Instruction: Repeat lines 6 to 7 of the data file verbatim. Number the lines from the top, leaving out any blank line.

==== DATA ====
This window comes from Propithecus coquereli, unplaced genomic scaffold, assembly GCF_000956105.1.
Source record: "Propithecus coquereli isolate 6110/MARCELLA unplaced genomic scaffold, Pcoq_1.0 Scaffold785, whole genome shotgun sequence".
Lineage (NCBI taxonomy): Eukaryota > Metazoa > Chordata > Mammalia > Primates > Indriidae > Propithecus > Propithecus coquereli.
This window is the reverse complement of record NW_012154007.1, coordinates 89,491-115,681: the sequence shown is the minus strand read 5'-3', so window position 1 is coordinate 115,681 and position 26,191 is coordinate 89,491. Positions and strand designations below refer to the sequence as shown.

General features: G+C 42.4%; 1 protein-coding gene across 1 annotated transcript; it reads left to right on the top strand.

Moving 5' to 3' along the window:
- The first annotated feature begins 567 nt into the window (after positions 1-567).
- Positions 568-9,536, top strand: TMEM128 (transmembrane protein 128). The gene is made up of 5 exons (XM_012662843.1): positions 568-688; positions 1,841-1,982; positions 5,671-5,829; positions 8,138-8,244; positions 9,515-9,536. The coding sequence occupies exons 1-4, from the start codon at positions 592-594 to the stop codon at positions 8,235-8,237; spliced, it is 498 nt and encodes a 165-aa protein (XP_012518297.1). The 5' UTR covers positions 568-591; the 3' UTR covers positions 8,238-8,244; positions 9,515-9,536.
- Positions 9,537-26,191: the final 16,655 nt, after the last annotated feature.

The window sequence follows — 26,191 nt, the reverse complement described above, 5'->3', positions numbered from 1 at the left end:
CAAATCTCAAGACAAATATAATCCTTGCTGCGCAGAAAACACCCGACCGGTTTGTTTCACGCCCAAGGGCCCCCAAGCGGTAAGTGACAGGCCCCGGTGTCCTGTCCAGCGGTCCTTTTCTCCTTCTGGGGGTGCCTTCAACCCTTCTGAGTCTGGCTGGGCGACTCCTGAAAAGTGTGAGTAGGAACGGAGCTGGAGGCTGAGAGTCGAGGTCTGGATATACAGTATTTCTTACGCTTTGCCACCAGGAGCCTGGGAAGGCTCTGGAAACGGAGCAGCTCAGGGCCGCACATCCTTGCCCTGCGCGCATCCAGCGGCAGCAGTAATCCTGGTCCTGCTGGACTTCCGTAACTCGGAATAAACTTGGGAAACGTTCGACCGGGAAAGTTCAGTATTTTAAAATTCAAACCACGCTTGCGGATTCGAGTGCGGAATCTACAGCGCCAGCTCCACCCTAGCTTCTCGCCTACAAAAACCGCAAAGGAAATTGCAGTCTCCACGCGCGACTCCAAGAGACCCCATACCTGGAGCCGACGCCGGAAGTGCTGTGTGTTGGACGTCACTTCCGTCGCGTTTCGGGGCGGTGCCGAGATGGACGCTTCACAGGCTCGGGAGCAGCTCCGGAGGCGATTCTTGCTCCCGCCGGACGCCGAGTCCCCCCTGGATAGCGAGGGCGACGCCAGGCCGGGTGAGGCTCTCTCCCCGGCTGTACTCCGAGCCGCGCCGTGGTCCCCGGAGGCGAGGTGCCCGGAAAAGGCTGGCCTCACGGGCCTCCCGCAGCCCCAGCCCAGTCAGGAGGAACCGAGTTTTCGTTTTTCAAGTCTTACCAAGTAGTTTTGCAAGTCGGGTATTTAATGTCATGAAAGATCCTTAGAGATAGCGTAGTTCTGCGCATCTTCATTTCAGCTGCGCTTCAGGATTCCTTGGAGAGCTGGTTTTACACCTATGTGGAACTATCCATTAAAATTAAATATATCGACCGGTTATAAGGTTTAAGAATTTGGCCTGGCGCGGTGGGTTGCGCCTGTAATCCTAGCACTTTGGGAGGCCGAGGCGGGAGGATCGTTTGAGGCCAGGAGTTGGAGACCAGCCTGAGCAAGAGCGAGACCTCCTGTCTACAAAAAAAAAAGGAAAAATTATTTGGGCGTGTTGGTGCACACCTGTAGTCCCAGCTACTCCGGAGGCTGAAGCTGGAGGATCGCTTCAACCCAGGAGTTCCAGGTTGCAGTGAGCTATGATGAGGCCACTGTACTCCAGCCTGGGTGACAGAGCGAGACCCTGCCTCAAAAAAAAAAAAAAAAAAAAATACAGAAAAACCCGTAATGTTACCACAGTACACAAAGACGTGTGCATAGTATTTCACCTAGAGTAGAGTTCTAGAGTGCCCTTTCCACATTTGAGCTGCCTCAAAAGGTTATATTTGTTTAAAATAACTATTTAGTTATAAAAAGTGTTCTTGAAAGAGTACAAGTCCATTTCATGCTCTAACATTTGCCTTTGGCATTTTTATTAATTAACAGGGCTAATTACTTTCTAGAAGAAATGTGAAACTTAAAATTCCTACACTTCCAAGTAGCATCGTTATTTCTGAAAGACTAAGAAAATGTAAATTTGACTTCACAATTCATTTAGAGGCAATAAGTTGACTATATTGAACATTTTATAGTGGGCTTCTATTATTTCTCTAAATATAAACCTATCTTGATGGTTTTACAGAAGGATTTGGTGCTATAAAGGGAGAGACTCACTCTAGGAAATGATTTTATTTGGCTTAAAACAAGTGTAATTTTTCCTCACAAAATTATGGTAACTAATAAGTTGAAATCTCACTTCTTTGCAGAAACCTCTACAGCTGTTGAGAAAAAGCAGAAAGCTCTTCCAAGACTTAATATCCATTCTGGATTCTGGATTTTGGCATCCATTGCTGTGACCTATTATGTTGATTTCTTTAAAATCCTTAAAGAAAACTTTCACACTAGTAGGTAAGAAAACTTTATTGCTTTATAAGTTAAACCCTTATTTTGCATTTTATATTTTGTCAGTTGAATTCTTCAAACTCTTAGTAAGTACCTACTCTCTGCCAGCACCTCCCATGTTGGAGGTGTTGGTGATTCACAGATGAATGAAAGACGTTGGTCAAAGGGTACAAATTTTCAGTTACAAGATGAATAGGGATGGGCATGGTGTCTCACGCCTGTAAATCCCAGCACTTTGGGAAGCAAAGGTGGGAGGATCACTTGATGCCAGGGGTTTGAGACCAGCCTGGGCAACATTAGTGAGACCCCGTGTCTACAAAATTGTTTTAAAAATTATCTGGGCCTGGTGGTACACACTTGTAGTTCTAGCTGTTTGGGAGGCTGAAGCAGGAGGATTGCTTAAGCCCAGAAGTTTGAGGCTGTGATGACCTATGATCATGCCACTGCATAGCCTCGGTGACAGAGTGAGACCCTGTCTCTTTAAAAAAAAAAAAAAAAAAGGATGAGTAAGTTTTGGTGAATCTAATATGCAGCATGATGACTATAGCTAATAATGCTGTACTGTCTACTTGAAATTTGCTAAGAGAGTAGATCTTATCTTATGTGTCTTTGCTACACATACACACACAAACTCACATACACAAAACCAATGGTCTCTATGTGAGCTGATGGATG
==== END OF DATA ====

Moving 5' to 3' along the window:
- The first annotated feature begins 567 nt into the window (after positions 1-567).